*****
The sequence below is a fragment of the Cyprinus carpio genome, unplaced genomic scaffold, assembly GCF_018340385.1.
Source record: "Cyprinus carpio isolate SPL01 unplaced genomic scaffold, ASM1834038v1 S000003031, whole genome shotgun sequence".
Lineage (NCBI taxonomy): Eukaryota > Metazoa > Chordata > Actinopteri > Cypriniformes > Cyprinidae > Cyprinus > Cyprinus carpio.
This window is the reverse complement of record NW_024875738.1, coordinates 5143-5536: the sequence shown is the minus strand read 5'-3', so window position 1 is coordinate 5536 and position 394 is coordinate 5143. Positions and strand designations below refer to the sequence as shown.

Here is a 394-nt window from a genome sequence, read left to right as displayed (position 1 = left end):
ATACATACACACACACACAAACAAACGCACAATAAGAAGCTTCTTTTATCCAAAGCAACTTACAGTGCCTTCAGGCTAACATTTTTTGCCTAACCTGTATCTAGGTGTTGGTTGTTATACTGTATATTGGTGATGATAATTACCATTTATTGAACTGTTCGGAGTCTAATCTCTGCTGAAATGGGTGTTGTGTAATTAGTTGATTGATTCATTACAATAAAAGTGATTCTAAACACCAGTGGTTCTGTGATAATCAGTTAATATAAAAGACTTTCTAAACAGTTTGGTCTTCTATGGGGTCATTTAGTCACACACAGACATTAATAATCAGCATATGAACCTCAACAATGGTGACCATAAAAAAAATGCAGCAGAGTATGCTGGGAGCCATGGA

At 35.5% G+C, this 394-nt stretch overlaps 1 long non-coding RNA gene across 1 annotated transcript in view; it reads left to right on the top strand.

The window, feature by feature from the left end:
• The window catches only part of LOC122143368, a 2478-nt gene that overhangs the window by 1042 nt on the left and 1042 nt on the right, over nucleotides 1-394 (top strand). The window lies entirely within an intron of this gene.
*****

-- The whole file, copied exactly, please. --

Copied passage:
The sequence below is a fragment of the Cyprinus carpio genome, unplaced genomic scaffold, assembly GCF_018340385.1.
Source record: "Cyprinus carpio isolate SPL01 unplaced genomic scaffold, ASM1834038v1 S000003031, whole genome shotgun sequence".
Lineage (NCBI taxonomy): Eukaryota > Metazoa > Chordata > Actinopteri > Cypriniformes > Cyprinidae > Cyprinus > Cyprinus carpio.
This window is the reverse complement of record NW_024875738.1, coordinates 5143-5536: the sequence shown is the minus strand read 5'-3', so window position 1 is coordinate 5536 and position 394 is coordinate 5143. Positions and strand designations below refer to the sequence as shown.

Here is a 394-nt window from a genome sequence, read left to right as displayed (position 1 = left end):
ATACATACACACACACACAAACAAACGCACAATAAGAAGCTTCTTTTATCCAAAGCAACTTACAGTGCCTTCAGGCTAACATTTTTTGCCTAACCTGTATCTAGGTGTTGGTTGTTATACTGTATATTGGTGATGATAATTACCATTTATTGAACTGTTCGGAGTCTAATCTCTGCTGAAATGGGTGTTGTGTAATTAGTTGATTGATTCATTACAATAAAAGTGATTCTAAACACCAGTGGTTCTGTGATAATCAGTTAATATAAAAGACTTTCTAAACAGTTTGGTCTTCTATGGGGTCATTTAGTCACACACAGACATTAATAATCAGCATATGAACCTCAACAATGGTGACCATAAAAAAAATGCAGCAGAGTATGCTGGGAGCCATGGA

At 35.5% G+C, this 394-nt stretch overlaps 1 long non-coding RNA gene across 1 annotated transcript in view; it reads left to right on the top strand.

The window, feature by feature from the left end:
• The window catches only part of LOC122143368, a 2478-nt gene that overhangs the window by 1042 nt on the left and 1042 nt on the right, over nucleotides 1-394 (top strand). The window lies entirely within an intron of this gene.